Brooklyn is in the discussion by default, and they will be through July, but its up to them to evaluate this risk.

New York Knicks

Credit: Chicago Sun-Times

The scenario that grinds my gears, because everyone is CONVINCED Butler and Irving are teaming up in 2019.  I have done my research on this topic, and Butler and Kyrie are close, but only Butler’s camp has said anything about a DESIRE to play with Kyrie… there is NOTHING to indicate that goes the other way.

Regardless, the team most tied to this hypothetical? The New York Knicks.

Chris Mannix thinks Kryie may want to go there, and JR Smith responded to an IG post saying chances Kyrie goes to the Knicks are “HIGH” (or maybe JR was).  I am still not buying it, but that’s for another day.

However, Butler has listed the Knicks as a team he wants to go to.

Just this week, the Knicks said they are done acting like the Knicks, meaning they won’t make short-sighted moves (a la trading for Carmelo Anthony at the 2011 NBA trade deadline when they most likely could have signed him in free agency and kept valuable assets)… but then this falls into their laps.  That’s like asking Bill Belichick to not trade back in the draft and take a player who lives and dies by football, but rather, stay and pick the more talented player, but one with a questionable desire to be great: IT AIN’T HAPPENING!

It is not in the nature of the Knicks to do this.  Just two years ago they gave Joakim Noah possibly the worst contract ever, and in 2017, Phil Jackson was literally fielding offers on franchise star Kristaps Porzingis… the power structure has changed, but has the culture?

Time will tell.

But if the Knicks want to get Butler right now, and give Kyrie Irving the chance to come to New York and play with his good friend, this is what they should offer Minnesota:

NYK receives:

  • Jimmy Butler
  • Justin Patton

MIN receives:

  • Frank Ntilikina
  • Tim Hardaway Jr.
  • Noah Vonleh
  • 2019 top 10 protected first

You want Butler, and you want to open the door for Kyrie Irving, then go all-in.  This gives the Wolves a scoring guard to pair with Wiggins, but not supersede him as the top wing-scorer, a PG to develop, a developmental prospect in Vonleh, and a first.  It might be a lot from the perspective of the Knicks, but Butler takes over for Hardway, and it leaves the PG position open for Kyrie in 2019; it also clears salary in 2019.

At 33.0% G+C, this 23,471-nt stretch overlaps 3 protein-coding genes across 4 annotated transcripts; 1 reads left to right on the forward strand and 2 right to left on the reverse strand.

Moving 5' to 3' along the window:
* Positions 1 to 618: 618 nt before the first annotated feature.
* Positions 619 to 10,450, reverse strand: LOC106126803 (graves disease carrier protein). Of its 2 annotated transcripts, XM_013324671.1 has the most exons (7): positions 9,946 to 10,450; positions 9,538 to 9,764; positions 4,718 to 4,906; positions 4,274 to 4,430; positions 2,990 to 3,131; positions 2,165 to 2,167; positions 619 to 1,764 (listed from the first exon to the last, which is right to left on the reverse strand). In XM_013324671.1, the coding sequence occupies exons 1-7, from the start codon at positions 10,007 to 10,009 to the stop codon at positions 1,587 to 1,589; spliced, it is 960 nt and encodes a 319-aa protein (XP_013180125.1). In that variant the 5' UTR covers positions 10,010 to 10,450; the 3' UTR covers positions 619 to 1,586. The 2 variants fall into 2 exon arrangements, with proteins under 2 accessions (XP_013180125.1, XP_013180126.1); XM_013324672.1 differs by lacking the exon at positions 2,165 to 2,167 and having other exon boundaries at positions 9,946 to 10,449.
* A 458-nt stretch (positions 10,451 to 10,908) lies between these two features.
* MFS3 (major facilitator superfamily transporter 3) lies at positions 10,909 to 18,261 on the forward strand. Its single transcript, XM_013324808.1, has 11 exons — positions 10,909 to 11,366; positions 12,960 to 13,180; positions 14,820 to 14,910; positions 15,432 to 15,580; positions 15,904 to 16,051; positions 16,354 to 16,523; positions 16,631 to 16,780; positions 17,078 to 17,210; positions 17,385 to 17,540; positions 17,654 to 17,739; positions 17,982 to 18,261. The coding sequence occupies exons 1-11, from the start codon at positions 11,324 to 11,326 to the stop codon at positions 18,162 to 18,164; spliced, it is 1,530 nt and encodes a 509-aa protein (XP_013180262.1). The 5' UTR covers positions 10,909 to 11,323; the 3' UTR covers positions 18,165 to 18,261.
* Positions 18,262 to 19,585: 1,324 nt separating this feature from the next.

Do the Knicks want to go for it and risk losing Butler in 2019, being left with only Porzingis (who will be a RFA), losing a future PG and first in the process? Well, I know the Knicks of old would…

Nick’s Rankings

If I had to rank where Jimmy Butler most likely gets traded to, it would go as follows:

  1. Miami Heat
  2. Los Angeles Clippers
  3. Philadelphia 76ers
  4. New York Knicks
  5. Brooklyn Nets

If Butler is not traded, it is a massive mistake on the part of the Wolves.  Butler will leave, the Wolves will get nothing in return, they will have traded Zach LaVine, Kris Dunn, and the pick that led to Lauri Markkanen for nothing (except Justin Patton I guess), and it may lead to Karl-Anthony Towns leaving by 2020… they have no choice.  They went for a homerun in Butler, but their culture was not fit for him (which is absolutely not on Butler).

Realize your mistake, get some sort of return, amend your relationship with Karl-Anthony Towns, and save your franchise.

Oh, and a word to the Boston Celtics (I know you read my pieces Danny Ainge): IT IS NOT WORTH IT!

Follow Nick on Twitter (@nick_collins14)

Author: Nick Collins

Boston sports fan sharing his love for sports and perspectives as a fan